John Carter Cash said that for his father writing and recording songs were
      ways "for him to express his grief, his angst, his faith in God,

      The songs that came out of Johnny Cash's last decade add up to one of the
      most moving musical monologues delivered by a man to his maker. Even the
      extras on the box set hold up to any of the Grammy-winning single CD's that
      Cash and Mr. Rubin released together, testifying to a body of work just as
      powerful as the first songs Cash recorded when he stepped into Sun Studio
      in the 1950's. Back then, Cash was a young rebel with a rolling basso
      profundo that rattled listeners with the intensity of a caged beast torn
      between domesticity and the wild. With his last recordings, the power comes
      from the resignation, vulnerability and honesty in Cash's voice as he
      reflects on his own mortality.

      His version of the Nine Inch Nails song "Hurt," for example, from "American
      IV," is much more stirring than the original; when a man in his 70's
      surveys the "empire of dust" that is his life, it has a much more palpable
      sense of regret than when a man in his 30's expresses the same sentiment.
      Even more direct, in a new recording of his lesser-known 1959 song "The
      Caretaker" on the box set, Cash sings, "Who's gonna cry when old John dies?"

      John Carter Cash recalled that his father recorded "The Caretaker" when he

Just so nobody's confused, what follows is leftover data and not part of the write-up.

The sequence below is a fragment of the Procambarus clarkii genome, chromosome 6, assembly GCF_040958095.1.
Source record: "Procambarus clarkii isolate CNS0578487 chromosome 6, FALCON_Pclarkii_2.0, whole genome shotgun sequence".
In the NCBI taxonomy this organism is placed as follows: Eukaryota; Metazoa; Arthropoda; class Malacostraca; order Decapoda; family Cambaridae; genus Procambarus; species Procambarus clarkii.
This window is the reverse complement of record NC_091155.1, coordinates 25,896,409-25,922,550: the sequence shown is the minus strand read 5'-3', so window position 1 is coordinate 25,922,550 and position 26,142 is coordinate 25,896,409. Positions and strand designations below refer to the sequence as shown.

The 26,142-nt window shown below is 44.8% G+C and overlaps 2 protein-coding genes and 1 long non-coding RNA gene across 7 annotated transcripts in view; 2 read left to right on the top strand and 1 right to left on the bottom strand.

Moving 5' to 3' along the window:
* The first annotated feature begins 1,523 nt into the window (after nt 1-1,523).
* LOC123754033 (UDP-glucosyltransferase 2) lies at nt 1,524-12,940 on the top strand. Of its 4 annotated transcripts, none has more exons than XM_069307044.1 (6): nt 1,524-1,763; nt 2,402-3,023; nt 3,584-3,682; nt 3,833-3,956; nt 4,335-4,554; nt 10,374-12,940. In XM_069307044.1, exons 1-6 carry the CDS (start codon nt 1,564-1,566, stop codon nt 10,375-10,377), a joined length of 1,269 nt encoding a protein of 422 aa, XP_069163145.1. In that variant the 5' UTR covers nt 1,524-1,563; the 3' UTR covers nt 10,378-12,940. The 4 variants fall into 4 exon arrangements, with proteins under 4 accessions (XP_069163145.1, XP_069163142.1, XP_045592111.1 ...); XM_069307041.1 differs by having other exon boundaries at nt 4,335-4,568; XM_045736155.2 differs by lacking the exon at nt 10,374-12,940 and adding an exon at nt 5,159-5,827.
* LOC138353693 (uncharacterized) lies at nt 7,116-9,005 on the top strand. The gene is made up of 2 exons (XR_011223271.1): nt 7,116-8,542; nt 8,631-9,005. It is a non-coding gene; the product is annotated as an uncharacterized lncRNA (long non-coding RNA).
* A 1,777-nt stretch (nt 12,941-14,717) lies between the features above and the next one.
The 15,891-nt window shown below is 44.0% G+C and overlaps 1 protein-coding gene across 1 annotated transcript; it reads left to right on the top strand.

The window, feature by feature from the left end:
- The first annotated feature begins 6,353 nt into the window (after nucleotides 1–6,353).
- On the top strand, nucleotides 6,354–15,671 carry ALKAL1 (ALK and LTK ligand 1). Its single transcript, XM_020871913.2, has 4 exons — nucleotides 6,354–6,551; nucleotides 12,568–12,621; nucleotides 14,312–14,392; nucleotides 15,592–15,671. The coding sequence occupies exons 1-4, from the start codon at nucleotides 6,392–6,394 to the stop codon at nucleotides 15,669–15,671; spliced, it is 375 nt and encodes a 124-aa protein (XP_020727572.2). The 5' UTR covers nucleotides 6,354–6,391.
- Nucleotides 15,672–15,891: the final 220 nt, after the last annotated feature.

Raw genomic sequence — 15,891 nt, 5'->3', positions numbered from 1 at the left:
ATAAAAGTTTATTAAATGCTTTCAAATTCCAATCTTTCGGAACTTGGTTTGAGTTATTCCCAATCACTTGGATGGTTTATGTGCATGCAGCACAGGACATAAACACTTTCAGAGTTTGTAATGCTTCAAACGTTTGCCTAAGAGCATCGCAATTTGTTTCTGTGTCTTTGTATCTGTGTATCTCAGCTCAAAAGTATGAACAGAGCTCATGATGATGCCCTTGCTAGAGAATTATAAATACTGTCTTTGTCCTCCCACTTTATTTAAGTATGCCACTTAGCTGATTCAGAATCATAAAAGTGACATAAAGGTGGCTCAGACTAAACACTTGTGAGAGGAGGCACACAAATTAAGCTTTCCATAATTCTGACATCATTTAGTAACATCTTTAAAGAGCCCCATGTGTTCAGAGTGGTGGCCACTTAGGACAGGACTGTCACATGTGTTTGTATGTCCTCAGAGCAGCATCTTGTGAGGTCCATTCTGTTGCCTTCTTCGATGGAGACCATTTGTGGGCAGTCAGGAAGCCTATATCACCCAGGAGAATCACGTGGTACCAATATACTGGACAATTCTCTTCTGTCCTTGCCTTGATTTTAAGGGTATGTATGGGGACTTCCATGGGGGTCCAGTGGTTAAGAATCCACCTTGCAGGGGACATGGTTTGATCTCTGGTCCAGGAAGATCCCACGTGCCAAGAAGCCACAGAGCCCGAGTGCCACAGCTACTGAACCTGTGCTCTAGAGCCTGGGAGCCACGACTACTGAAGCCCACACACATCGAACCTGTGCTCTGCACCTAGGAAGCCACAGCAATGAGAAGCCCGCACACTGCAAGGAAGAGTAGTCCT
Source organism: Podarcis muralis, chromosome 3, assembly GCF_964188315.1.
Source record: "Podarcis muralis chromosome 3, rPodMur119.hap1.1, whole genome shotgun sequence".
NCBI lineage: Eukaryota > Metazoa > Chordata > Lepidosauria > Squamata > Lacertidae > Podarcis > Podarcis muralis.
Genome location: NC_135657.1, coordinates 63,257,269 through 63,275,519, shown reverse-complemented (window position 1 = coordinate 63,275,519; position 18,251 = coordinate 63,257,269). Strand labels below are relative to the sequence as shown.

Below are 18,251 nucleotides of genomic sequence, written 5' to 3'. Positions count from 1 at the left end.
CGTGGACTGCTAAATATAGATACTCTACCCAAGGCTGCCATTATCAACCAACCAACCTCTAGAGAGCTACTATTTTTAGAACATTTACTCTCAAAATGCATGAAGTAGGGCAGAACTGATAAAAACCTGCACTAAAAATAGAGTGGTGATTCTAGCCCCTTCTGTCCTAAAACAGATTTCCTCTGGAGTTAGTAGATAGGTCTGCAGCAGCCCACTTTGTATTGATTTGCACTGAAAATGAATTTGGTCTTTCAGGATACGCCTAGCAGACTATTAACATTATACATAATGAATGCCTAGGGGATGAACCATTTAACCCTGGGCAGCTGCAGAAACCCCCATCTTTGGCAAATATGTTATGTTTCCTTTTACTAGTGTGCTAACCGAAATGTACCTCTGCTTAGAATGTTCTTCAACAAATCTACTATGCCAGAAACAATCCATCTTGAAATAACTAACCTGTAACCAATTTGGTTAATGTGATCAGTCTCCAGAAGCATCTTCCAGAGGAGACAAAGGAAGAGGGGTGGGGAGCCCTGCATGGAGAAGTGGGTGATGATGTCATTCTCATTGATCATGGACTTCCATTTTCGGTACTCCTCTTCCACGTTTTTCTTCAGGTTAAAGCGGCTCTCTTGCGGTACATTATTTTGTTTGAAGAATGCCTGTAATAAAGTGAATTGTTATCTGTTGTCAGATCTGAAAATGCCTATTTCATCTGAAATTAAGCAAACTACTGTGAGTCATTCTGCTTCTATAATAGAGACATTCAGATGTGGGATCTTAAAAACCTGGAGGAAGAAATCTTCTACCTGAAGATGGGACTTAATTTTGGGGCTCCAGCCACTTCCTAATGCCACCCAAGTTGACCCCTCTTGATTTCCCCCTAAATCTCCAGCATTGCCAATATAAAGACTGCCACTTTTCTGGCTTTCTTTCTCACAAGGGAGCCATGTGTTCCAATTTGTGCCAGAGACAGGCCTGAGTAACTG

was very ill and just beginning his "American III" CD. "It was a time when
      everyone was worried about him passing on," he said. "But he came back, and
      just when he was getting the spirit back in him to do some more recording,
      that was one of the first things he did."

      Like many of the songs on the box set, "The Caretaker" can be hard for his
      son to listen to. "But I have to go on with life and realize that music's
      music," he said. Speaking of his maternal family, the country pioneers the
      Carter Family, he continued: "They were singing songs about death and
      parents dying their whole life long. You can take it as being prophetic,
      but I heard `May the Circle Be Unbroken' my whole life."


      Johnny Cash thought "American III" would be his last record, Mr. Rubin
      said. When they finished mixing and sequencing it, he said, "I could tell
      he was thinking: `This is it. I'm done now.' So when he was getting ready
      to leave, I pulled him in the other room and said: `We're starting on the
      next album today. We've got to start thinking about songs right now because
      we're not stopping.' And he really lit up."

      For his forthcoming "American V" CD, Cash recorded everything from Bruce
      Springsteen's recent "Further On (Up the Road)" to the traditional gospel
      "There Ain't No Grave Gonna Hold My Body Down." Like all his CD's, this is
      one on which many songs seem to double as epitaphs. For the last 10 years
      Mr. Rubin collected songs for Cash to perform by unexpected acts like
      Soundgarden, Depeche Mode, Will Oldham and Nick Cave.

      But Cash never lived to perform all the material selected for "American V."

      "There are a couple of songs that it just breaks my heart that we didn't
      get to do," Mr. Rubin said. He mentioned the Stevie Wonder hit "A Place in
      the Sun" and a song written for Cash by Chris Martin of Coldplay.

      Even now Mr. Rubin stills hears songs that he wants Cash to cover. "It
      happens all the time," he said, "and I still write them down, and I still
      get copies of them. I can't bring myself to not continue that process. It
      was so fulfilling."